Few believed anything terrible would happen to them (it was always ‘the other bloke’), and they masked their nervousness by sharing their hardships and fears with close chums.
Indeed, having interviewed many veterans over the years, the overwhelming impression was that they looked back on their service in the First World War with a mixture of nostalgia and affection, tinged with sadness at the loss of friends.
Some of the acronyms are also used as a print on t-shirts, on signs or in regular writing.
It's sometimes even used in official documents, financial documents and other docs.
v snog; French kiss: I could swear I saw Ian’s dad copping off with some woman at the cinema the other day.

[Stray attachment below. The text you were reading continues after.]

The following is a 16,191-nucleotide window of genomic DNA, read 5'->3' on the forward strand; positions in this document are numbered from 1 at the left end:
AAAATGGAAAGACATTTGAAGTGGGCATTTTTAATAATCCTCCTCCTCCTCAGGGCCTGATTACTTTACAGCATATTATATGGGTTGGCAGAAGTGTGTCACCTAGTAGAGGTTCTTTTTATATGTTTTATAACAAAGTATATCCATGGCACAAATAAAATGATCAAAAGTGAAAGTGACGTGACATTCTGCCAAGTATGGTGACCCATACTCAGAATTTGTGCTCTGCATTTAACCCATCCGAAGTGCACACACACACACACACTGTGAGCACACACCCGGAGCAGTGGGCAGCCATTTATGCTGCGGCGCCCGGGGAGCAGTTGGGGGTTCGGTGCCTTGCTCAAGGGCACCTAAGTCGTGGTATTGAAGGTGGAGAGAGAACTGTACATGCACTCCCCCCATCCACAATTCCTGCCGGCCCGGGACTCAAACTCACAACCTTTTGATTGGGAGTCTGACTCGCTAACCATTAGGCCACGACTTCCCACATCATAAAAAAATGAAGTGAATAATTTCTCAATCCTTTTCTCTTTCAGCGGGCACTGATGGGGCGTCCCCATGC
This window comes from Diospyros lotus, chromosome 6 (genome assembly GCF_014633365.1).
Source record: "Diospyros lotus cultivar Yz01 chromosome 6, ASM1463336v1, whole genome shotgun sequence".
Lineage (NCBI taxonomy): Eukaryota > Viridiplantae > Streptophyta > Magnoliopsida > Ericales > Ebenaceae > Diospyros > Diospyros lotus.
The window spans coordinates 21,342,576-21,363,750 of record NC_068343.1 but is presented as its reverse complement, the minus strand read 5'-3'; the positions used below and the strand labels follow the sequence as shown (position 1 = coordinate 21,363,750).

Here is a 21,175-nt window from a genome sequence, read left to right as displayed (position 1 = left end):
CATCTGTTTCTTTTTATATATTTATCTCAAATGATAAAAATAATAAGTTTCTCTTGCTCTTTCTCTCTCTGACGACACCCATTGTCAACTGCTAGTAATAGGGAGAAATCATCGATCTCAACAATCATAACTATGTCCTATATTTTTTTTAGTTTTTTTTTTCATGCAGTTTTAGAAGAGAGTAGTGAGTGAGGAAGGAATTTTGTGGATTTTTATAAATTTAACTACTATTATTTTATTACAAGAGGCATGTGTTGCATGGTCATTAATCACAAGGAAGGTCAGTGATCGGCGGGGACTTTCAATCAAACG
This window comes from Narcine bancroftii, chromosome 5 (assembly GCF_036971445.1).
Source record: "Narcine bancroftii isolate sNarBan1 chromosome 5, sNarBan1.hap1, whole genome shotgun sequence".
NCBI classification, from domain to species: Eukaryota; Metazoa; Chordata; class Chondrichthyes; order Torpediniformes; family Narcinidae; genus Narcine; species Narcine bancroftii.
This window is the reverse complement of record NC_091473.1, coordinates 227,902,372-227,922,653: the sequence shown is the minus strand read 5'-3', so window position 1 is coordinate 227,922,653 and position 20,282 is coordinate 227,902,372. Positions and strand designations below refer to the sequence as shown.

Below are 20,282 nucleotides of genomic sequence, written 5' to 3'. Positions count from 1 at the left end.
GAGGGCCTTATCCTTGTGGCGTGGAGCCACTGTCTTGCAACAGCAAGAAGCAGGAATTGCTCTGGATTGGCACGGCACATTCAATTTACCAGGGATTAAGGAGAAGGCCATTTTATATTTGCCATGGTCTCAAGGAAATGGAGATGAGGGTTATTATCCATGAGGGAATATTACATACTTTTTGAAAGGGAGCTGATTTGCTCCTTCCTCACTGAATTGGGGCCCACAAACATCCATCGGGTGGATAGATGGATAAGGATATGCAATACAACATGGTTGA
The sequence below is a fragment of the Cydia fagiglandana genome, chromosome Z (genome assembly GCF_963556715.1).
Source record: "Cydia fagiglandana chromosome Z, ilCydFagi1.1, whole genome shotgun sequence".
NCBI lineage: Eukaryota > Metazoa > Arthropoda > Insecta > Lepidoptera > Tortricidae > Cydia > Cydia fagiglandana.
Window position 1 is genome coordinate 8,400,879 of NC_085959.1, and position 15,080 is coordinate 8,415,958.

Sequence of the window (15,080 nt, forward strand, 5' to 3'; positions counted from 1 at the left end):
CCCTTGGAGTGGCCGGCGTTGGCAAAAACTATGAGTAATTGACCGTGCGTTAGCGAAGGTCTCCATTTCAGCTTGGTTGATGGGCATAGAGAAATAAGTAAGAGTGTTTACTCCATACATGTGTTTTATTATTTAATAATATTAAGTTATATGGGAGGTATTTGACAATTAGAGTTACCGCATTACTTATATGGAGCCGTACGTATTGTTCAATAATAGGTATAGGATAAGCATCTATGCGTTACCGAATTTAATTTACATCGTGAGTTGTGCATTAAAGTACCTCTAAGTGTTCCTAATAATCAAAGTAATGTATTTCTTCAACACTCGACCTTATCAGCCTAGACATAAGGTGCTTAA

In fact, day-to-day life was, as one veteran told me, “90 per cent sheer boredom and 10 per cent fear, but when we were frightened, we were very frightened, though you tried not to show it”.
Of course there was death and destruction – there always is in war – but these men were young, energetic and above all, optimistic.
, Pegler reveals how common words and phrases such as ‘bumf’ and ‘having a chat’ originated in the trenches.
Drawing on his interviews with a number of First World War veterans conducted in the 1980s, he recalls how the men were overwhelmingly positive about their experiences – they made friends for life, and the camaraderie they shared was something that many never experienced again.
Communication about sex, intimacy, and love does not only happen (nor is it necessarily most convincing) during focused chats with our children when we advocate our opinions and values.